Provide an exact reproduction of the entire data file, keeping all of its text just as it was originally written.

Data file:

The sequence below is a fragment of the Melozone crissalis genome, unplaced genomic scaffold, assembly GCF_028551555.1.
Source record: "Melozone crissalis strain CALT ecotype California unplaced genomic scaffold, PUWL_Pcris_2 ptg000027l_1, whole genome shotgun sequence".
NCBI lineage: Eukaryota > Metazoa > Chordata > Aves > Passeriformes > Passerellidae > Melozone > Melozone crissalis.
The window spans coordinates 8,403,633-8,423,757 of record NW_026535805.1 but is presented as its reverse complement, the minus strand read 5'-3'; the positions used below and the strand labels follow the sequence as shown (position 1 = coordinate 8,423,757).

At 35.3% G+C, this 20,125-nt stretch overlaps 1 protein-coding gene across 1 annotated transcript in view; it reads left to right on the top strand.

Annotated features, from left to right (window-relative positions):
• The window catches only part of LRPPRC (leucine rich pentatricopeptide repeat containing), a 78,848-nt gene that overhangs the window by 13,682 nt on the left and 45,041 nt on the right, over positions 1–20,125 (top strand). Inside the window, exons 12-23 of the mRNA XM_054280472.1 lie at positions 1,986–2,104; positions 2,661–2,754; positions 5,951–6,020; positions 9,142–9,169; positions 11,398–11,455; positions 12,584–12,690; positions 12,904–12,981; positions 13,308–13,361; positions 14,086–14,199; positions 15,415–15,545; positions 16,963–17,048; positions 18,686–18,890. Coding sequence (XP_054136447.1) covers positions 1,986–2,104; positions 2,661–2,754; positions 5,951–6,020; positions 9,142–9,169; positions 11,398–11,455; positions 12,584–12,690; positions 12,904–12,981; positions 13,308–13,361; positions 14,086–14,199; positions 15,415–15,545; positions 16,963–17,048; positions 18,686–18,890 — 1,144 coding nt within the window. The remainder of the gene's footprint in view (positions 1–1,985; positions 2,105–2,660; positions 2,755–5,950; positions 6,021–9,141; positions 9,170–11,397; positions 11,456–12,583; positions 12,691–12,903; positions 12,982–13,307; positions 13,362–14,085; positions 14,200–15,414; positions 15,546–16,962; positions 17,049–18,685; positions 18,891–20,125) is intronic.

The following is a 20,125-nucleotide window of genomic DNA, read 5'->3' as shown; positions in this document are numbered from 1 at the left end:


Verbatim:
The sequence below is a fragment of the Melozone crissalis genome, unplaced genomic scaffold, assembly GCF_028551555.1.
Source record: "Melozone crissalis strain CALT ecotype California unplaced genomic scaffold, PUWL_Pcris_2 ptg000027l_1, whole genome shotgun sequence".
NCBI lineage: Eukaryota > Metazoa > Chordata > Aves > Passeriformes > Passerellidae > Melozone > Melozone crissalis.
The window spans coordinates 8,403,633-8,423,757 of record NW_026535805.1 but is presented as its reverse complement, the minus strand read 5'-3'; the positions used below and the strand labels follow the sequence as shown (position 1 = coordinate 8,423,757).

At 35.3% G+C, this 20,125-nt stretch overlaps 1 protein-coding gene across 1 annotated transcript in view; it reads left to right on the top strand.

Annotated features, from left to right (window-relative positions):
• The window catches only part of LRPPRC (leucine rich pentatricopeptide repeat containing), a 78,848-nt gene that overhangs the window by 13,682 nt on the left and 45,041 nt on the right, over positions 1–20,125 (top strand). Inside the window, exons 12-23 of the mRNA XM_054280472.1 lie at positions 1,986–2,104; positions 2,661–2,754; positions 5,951–6,020; positions 9,142–9,169; positions 11,398–11,455; positions 12,584–12,690; positions 12,904–12,981; positions 13,308–13,361; positions 14,086–14,199; positions 15,415–15,545; positions 16,963–17,048; positions 18,686–18,890. Coding sequence (XP_054136447.1) covers positions 1,986–2,104; positions 2,661–2,754; positions 5,951–6,020; positions 9,142–9,169; positions 11,398–11,455; positions 12,584–12,690; positions 12,904–12,981; positions 13,308–13,361; positions 14,086–14,199; positions 15,415–15,545; positions 16,963–17,048; positions 18,686–18,890 — 1,144 coding nt within the window. The remainder of the gene's footprint in view (positions 1–1,985; positions 2,105–2,660; positions 2,755–5,950; positions 6,021–9,141; positions 9,170–11,397; positions 11,456–12,583; positions 12,691–12,903; positions 12,982–13,307; positions 13,362–14,085; positions 14,200–15,414; positions 15,546–16,962; positions 17,049–18,685; positions 18,891–20,125) is intronic.

The following is a 20,125-nucleotide window of genomic DNA, read 5'->3' as shown; positions in this document are numbered from 1 at the left end: